Rolling Stone - 1/4/01, p.116
Included in Rolling Stone's "Top 50 Albums of 2000".
Rolling Stone - 4/27/00, p.693.5 stars out of 5
- "...Exquisite purity and commitment...providing ruthless, sad-eyed insight swathed in melodies that the Beatles would not disown..."
Spin - 5/00, pp.153-47 out of 10
- "...he's a melody Jesus made flesh....What's powerful is how much artifice he spins to generate indie pathos here on his newer, larger stage....the open love songs are the sweetest moments..."
Entertainment Weekly - 4/21/00, pp.74-5
"...Smith surrounds his pasty-skinned voice with saloon pianos, polite garage-band bashings, crisp jangles, and dark-castle chamber pop....straddling the line between fragility and triviality....[It] works as innocuous background music..." - Rating: B-
Q - 1/01, p.94
Included in Q's "50 Best Albums of 2000".
Q - 5/00, p.1144 stars out of 5
- "...Downbeat, slightly skewed lyrical [perspectives] conveyed with the sweetest of melodies..."
Alternative Press - 5/00, p.1033 out of 5
- "...Smith is a formidable songwriter, and nothing on FIGURE 8 diminishes the fact....He can transform an apartment into a mansion."
Magnet - 1-2/01, p.45
Included in Magnet's "20 Best Albums of 2000".
Magnet - 6-7/00, p.94
"...A bounty of increasingly complex melodies better suited to the orchestra pit than the coffee house....may be the geometric equivalent of retracing your steps, but it's also symbolic of the infinite future....endearing songs that will stand the test of time."
CMJ - 4/17/00, p.3
"...Quiet, acoustic guitar- and solo piano-based tunes and expertly crafted rock songs slide along the lavish pop tracks...a diary of sharp introspection and biting personal reflection....Exquisite..."
Melody Maker - 4/18/00, p.484 stars out of 5
- "...Delicate, sensitive, tune-toasted, almost 'British' pop music that straddles the divide between Teenage Fanclub, Gorky's Zygotic Mynci and the theme from 'Cheers'....16 songs that unfurl choruses like flaming peacock tails..."
No Depression - 5-6/00, pp.115-6
"...A moody pop visionary a la Brian Wilson....there's something here for fans of each stage of [his] career..."
Mojo (Publisher) - 5/00, p.105
"...[A] relentlessly engaging album....Smith blends the elliptical and the direct, the ebullient and the winsome, with the touch of a master."
NME (Magazine) - 12/30/00, p.78Ranked #17
in NME's "Top 50 Albums Of The Year".
NME (Magazine) - 4/15/00, p.328 out of 10
- "...Smith's finest effort to date....[His] focus swells from the strictly personal to encompass more adventurous vistas..."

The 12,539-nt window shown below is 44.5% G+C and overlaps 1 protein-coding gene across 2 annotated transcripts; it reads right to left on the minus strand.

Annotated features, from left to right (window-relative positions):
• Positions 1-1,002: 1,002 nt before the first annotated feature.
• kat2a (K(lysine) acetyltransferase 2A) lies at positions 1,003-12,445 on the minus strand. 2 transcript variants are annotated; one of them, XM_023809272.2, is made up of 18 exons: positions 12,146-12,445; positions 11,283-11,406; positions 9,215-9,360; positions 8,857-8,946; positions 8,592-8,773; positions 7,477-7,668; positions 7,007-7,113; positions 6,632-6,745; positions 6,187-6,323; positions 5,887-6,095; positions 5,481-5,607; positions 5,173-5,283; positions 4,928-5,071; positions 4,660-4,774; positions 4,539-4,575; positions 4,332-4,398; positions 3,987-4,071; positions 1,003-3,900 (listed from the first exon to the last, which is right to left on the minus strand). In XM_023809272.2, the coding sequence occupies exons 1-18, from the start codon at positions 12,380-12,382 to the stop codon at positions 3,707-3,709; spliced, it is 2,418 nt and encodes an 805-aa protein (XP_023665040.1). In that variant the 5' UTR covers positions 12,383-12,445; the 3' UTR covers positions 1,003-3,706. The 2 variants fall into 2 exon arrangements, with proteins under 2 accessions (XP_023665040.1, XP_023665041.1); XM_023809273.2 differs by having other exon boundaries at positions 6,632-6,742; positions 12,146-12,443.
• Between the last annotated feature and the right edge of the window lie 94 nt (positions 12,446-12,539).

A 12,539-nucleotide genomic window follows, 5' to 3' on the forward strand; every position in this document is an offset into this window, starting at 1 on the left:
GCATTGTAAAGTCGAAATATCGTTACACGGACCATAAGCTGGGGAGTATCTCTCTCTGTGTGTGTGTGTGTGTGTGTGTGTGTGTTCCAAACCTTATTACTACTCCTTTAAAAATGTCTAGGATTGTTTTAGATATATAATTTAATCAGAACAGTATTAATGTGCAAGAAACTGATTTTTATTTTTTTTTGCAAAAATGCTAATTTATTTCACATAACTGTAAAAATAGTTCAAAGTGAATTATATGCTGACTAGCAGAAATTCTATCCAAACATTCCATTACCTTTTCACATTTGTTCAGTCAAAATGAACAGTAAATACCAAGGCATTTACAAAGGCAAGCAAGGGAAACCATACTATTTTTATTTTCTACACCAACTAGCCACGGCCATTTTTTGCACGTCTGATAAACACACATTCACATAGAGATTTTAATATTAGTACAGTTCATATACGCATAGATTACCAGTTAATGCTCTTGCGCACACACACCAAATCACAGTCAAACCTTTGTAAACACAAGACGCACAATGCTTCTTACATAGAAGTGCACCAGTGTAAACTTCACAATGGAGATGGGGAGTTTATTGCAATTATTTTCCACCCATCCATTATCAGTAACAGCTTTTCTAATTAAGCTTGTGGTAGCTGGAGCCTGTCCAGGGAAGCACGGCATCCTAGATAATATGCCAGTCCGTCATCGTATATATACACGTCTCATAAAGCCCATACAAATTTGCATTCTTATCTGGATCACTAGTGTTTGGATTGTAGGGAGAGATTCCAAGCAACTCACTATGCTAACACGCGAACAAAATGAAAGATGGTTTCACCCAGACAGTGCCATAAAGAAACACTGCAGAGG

Personnel includes: Elliott Smith (vocals, guitar); Sam Coomes (bass); Joey Waronker, Pete Thomas (drums); Brion Smith (background vocals).
Producers: Tom Rothrock, Rob Schnapf, Elliott Smith.
Recorded at Abbey Road, London, England and Sunset Sound & Sonora Studios, Los Angeles, California.
Personnel: Pete Thomas , Joey Waronker (drums); Jon Brion (background vocals).
Audio Mixers: Rob Schnapf; Tom Rothrock.
Recording information: Abbey Road Studio; Capitol Studio; Sonora Studio; Sunset Sound Studio.
Photographer: Autumn de Wilde.
On his first record since his Oscar nomination courtesy director Gus Van Zandt's use of his music in the film "Good Will Hunting," Elliott Smith returns with another album's worth of gorgeous misery. Like Nick Drake before him, Smith has the ability to conjure beautifully poignant pathos, wrapping it in an elaborately arranged package worthy of a George Martin or Brian Wilson. Working with Beck/Foo Fighters producer Rob Schnapf, Smith uses Abbey Road Studios for some of these sessions, dressing up his tortured lyrics with orchestral arrangements that avoid any hint of mawkishness.
Whether mourning a busted-up romance in "Everything Reminds Me Of Her," shying away from love on "In the Lost and Found (Honky Bach)," or burrowing into their own isolation with "Can't Make A Sound," Smith's angelic vocals and harmonies recall CSN before their creative meter ran out. Elsewhere, this talented singer-songwriter employs the Beatles-esque "LA" as a conduit for observations about his new hometown, while sweet indignation directed at corporate fat cats is the driving emotion behind "Wouldn't Mama Be Proud?"